News Roundup: Idaho man survives Grand Teton avalanche

Plus, Wyoming seniors could see property tax relief, and Jackson’s housing market may be cooling down from pandemic boom.
A snowboarder triggered an avalanche on Albright Peak, which slid over 2,000 feet. (Courtesy of Evan Flach)


Avalanche rescue

An Idaho man was injured earlier this week in an avalanche in Grand Teton National Park. He survived a 600 foot slide into Death Canyon Monday and reportedly struck several trees on the way down. Members of the snowboarder’s party were able to call for local search and rescue teams, who assisted in transporting the man out of the park to St. John’s Hospital. 

Grand Teton officials are reminding folks to always exercise caution when traveling in avalanche prone areas. 

Property tax relief

Wyomingites may soon get some property tax relief. Lawmakers say they are trying to get assistance for homeowners, amid sky-high taxes. Republican state senator Dan Dockstader of Afton has proposed legislation which would specifically help the elderly.

“Those are the people who are locked in and can’t seem to change their income situation,” Dockstader said. “This is an opportunity to reach out to them and help them.”

He said older residents across the state are having trouble holding onto their homes. In Teton County, rising home values have made property taxes top 30%.

If passed, Dockstader’s proposed constitutional amendment could exempt seniors from paying these taxes, either partially or entirely.

Jackson housing market dips

The Jackson housing market may be cooling down after the boom that came with the pandemic.

A new report from real estate company Keller Williams says fewer people bought homes in 2022, compared to previous years.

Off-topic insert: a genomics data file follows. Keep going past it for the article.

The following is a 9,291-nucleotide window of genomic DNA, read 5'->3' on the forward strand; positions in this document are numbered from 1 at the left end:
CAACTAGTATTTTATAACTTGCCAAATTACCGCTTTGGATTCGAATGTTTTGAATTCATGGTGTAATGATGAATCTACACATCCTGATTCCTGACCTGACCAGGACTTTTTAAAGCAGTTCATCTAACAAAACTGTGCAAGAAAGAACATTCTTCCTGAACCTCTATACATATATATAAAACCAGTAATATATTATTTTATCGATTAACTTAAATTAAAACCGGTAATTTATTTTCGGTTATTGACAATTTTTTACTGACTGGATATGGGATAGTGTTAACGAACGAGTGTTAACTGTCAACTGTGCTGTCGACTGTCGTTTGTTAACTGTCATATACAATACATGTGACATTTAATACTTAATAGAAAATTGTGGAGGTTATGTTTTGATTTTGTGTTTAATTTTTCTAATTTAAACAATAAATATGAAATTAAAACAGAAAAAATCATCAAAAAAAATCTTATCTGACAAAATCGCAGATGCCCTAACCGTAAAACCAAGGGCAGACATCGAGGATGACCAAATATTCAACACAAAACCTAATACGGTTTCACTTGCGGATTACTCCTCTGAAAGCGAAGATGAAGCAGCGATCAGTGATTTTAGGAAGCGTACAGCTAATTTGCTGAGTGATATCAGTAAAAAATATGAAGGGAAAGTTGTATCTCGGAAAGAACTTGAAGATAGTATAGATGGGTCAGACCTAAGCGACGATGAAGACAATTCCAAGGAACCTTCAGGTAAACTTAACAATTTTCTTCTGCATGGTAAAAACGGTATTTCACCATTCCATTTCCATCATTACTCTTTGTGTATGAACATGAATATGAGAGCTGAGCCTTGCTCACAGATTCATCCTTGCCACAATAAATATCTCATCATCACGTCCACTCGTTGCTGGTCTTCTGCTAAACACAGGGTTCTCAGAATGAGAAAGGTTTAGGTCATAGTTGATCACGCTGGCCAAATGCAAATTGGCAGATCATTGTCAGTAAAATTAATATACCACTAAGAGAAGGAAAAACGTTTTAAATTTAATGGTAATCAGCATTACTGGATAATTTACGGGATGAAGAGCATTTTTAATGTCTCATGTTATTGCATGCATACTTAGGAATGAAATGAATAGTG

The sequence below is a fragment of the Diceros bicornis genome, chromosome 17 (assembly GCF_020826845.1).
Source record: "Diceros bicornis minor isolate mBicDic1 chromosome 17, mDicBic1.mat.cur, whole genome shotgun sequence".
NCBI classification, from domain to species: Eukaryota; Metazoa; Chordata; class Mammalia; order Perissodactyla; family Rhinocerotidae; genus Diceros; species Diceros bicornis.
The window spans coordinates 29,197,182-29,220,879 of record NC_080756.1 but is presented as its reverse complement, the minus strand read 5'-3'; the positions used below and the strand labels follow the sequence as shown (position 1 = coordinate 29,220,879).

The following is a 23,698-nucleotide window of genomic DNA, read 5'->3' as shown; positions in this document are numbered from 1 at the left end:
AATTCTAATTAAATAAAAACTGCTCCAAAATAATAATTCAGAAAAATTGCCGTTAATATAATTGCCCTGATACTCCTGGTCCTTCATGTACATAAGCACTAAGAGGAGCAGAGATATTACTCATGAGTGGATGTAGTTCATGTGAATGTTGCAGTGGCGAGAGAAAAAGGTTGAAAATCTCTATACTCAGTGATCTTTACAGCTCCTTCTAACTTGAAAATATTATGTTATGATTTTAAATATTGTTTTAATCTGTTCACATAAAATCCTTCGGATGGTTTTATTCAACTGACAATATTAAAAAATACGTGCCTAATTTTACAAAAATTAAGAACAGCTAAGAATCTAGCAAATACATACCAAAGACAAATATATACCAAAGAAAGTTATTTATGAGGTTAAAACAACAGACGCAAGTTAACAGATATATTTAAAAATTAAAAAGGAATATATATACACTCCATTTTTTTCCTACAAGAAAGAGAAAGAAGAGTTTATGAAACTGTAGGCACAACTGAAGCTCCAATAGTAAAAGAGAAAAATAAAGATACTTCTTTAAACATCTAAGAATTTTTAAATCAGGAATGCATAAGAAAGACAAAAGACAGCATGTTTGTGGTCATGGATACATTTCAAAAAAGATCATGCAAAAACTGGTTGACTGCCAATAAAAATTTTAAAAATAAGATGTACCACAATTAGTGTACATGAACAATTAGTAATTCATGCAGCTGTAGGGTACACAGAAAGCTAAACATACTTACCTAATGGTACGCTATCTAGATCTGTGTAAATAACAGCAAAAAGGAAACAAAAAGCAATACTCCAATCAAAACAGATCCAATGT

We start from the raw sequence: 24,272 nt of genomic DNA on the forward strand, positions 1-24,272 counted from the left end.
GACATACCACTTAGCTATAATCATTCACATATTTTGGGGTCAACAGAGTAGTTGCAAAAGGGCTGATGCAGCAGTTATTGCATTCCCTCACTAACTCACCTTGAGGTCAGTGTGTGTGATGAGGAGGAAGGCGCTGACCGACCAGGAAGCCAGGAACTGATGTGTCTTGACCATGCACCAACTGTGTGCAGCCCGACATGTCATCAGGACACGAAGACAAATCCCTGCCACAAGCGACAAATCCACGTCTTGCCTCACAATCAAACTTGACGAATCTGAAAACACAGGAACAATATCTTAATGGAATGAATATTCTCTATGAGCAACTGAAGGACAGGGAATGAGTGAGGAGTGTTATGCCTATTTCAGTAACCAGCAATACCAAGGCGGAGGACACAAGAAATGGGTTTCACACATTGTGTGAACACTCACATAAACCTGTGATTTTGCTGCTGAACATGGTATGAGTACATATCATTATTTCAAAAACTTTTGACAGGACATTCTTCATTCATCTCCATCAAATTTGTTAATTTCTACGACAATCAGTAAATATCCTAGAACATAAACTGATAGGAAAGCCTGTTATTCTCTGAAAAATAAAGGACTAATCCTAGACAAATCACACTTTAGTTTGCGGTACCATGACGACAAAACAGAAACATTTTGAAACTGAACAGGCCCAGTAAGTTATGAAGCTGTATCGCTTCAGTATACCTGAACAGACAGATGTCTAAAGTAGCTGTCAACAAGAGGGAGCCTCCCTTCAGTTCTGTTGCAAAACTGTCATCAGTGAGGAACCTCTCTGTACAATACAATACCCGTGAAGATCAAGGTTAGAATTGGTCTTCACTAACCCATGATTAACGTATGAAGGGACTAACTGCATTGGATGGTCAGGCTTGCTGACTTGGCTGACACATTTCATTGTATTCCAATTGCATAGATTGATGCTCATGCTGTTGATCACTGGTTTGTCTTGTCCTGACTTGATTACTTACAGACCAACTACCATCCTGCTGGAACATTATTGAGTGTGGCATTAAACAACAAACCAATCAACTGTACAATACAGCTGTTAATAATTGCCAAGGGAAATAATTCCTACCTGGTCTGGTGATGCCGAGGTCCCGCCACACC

The company said this could be because of high interest rates. 

Prices, however, remain at record highs. The average sale price for a single family home last year was over $5M for the first time. 

Just three years ago, the average price was about half that.

Corporal punishment protections 

Corporal punishment is rarely used in Wyoming schools these days, but there’s still a law on the books providing immunity for teachers and administrators who use it. A new bill before the legislature seeks to end that protection.

Jeff Jones, a middle school principal from Ranchester, provided testimony in support of the bill during a recent committee meeting. Jones wrote his doctoral dissertation about corporal punishment in Wyoming schools in 2021. He found that just three of Wyoming’s 48 school districts even still allow it. And of those remaining three, they basically never use it.

And yet, in previous years, bills seeking to end corporal punishment have been rejected by lawmakers, who argued, there’s just no point if it’s not used that much anymore. Jones disagrees. 

“I believe that’s flawed justification for inaction,” Jones said. 

The bill this year would not ban corporal punishment. Rather, it would eliminate the legal immunity that protects school officials from being sued for spanking a child or administering any other form of corporal punishment.

The committee unanimously approved the bill, sending it to the senate floor. 

Disobeying winter storm road closures 

Winter storms in Wyoming often force road closures, but some people choose to ignore them. A bill recently passed out of committee would make the legalities more clear. 

Currently, in order to break the law, you have to “willfully” ignore road closures. But proving the intent can be tricky. The proposal is to change the language to anyone who “disobeys or disregards” road closures.

But state representative, Republican Dalton Banks of Cowley, said he takes issue with road closures as a concept. 

“We’re stopping people from going home to their families is basically what it amounts to,” Dalton said. “And I understand the safety aspect of it, but, are we going to, for lack of a better term, baby, everybody who, who drives on our roads?”

The bill ultimately passed out of committee and will now go to the house floor. 


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About Tyler Pratt

Tyler has over a decade of experience as a jack-of-all-trades at public radio newsrooms across the U.S. He's a Columbia Journalism School alum with a passion for reporting on criminal justice, social justice, and LGBTQ+ issues. He loves New Orleans Saints football, dance floors, tasting new wines and trying out taco spots. Follow Tyler on Twitter @prattattak

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